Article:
Determining when an employee investigation is warranted is one of the most difficult management responsibilities. Good judgment and a thorough understanding of company policies are vital to recognize whether any misconduct occurred and whether or not it rises to the level of inappropriate behavior. Managers must also notify all appropriate parties and investigate wisely.
Identifying Employee Misconduct
Get to know as many of your employees as possible, starting with the ones who report directly to you. This knowledge gives you a clearer insight into their personalities and behaviors and will serve you well as you begin to identify potential employee misconduct within your organization.
Employee misconduct may be reported verbally, in writing, or anonymously. Employee misconduct may be overt or subtle. If you find, for example, that suddenly all of your female employees refuse to work on a project with Joe or that none of your male employees complete tasks assigned by Sue, you should determine if the reason is misconduct.
At this point, you're simply gathering facts. Not all reported or noticed behavior is misconduct. Sometimes it's a simple misunderstanding, miscommunication, or personality clash. In such cases, convene a meeting between the parties to work out a mutually beneficial solution.
Confirming Employee Misconduct
On the other hand, if Joe is making sexually explicit comments or Sue is demanding things of her male coworkers that she doesn't request of her female coworkers, you should investigate.
Real or perceived sexual harassment is not the only reason to investigate inappropriate behavior. Managers should always investigate when certain red flags are thrown.
If you believe a company policy or law may have been violated
Many instances of employee misconduct fall under this category. Harassment and any form of discrimination not only violate company policy but are against the law. The same principle holds true for violence, substance abuse, and theft. Altered data, altered time cards, and excessive absenteeism are also forms of theft. Conflict of interest is a little more difficult to prove legally, but anything that even appears to be a conflict of interest should be addressed in your HR department's Code of Conduct.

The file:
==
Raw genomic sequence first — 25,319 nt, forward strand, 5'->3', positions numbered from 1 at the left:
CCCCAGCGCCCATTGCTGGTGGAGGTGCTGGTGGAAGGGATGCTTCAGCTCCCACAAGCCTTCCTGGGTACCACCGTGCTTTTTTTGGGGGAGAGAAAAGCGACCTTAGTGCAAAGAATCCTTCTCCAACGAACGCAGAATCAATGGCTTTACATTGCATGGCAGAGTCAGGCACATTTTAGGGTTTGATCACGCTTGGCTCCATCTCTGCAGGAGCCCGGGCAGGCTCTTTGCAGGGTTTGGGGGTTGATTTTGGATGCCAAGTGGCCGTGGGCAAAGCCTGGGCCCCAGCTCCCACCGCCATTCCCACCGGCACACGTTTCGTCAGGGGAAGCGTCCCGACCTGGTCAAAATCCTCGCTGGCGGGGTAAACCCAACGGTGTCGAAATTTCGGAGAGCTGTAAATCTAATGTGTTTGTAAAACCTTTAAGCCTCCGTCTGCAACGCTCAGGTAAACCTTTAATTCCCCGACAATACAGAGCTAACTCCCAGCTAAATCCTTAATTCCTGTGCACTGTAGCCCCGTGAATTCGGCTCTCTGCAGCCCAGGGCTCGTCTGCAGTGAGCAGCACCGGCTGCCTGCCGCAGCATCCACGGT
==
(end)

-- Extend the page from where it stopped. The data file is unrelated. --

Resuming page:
Off-site and after-hours work-related activities are not exempt from either legal or workplace ramifications
Your employees are a reflection of your company's standards whether they're in the office or not. A red flag is especially important if the behavior affects the worker's performance or that of their coworkers.
An anonymous complaint carries the same weight as a signed complaint
An employee may not want to sign their name to a complaint for fear of retaliation. This fear doesn't lessen the validity of the complaint.
Once you find out inappropriate employee behavior has occurred, you should immediately begin investigating.
Addressing Employee Misconduct
Most companies have a notification policy in place for such situations. Your first calls should be to your HR department and your immediate supervisor. In companies large enough to have an investigatory department, HR will either notify the department or direct you to do so. Under no circumstances should you delay these notifications. Lawsuits, fines, and jail time have hinged on who knew what and when.
The remaining notifications may vary depending on the alleged misconduct. Managers may have the authority to investigate minor infractions. Serious complaints require a full investigation by HR or the investigative department. Any conduct that violates the law requires police notification.
Starting your investigation
Pull the employee's personnel files prior to beginning any investigation. These files will contain information about any past complaints, which could indicate a pattern of behavior. They may also show if the employee has explanatory reasons, such as a sick family member, that may have led to falsifying timesheets or using an excessive amount of leave.
Identify the best person to lead the internal portion of the investigation and liaise with any external investigation. As the manager, you may or may not be in the best position to do this. Someone from outside your department may be able to maintain the necessary impartiality as they'll have no prior knowledge of either party.
Your role as manager is to take any steps necessary to remediate the situation until it can be resolved. You could transfer one party or the other to an equal position somewhere else within the company. You may place the accused on administrative leave. Whatever action you choose can't seem retaliatory, though. The accused may well be innocent and may be able to take legal action against you or the company if you act rashly.
Document, document, document. Keep a written account, beginning when you first suspect inappropriate behavior. Note any written or verbal complaints against the accused. Log all phone calls, emails, and other communications regarding your notification and investigative interactions.
Since you never know where an investigation will lead, your paper trail may prove vital to determining the final outcome.
In today's highly charged environment, even complimenting someone could be construed as harassment. An employee who seems reclusive could be accused of not being a team player.
Your job as a manager is to determine the root causes of seemingly deviant behavior, notify all appropriate parties, document everything, and perform whatever other duties are assigned to you.
While they may seem overwhelming, you don't have to undertake all these responsibilities on your own.
From creating online employee and manager guidance to offering guidance for conducting employee investigations, we've got your solution. Contact us to learn more about our resources and make your life as a manager a little less stressful.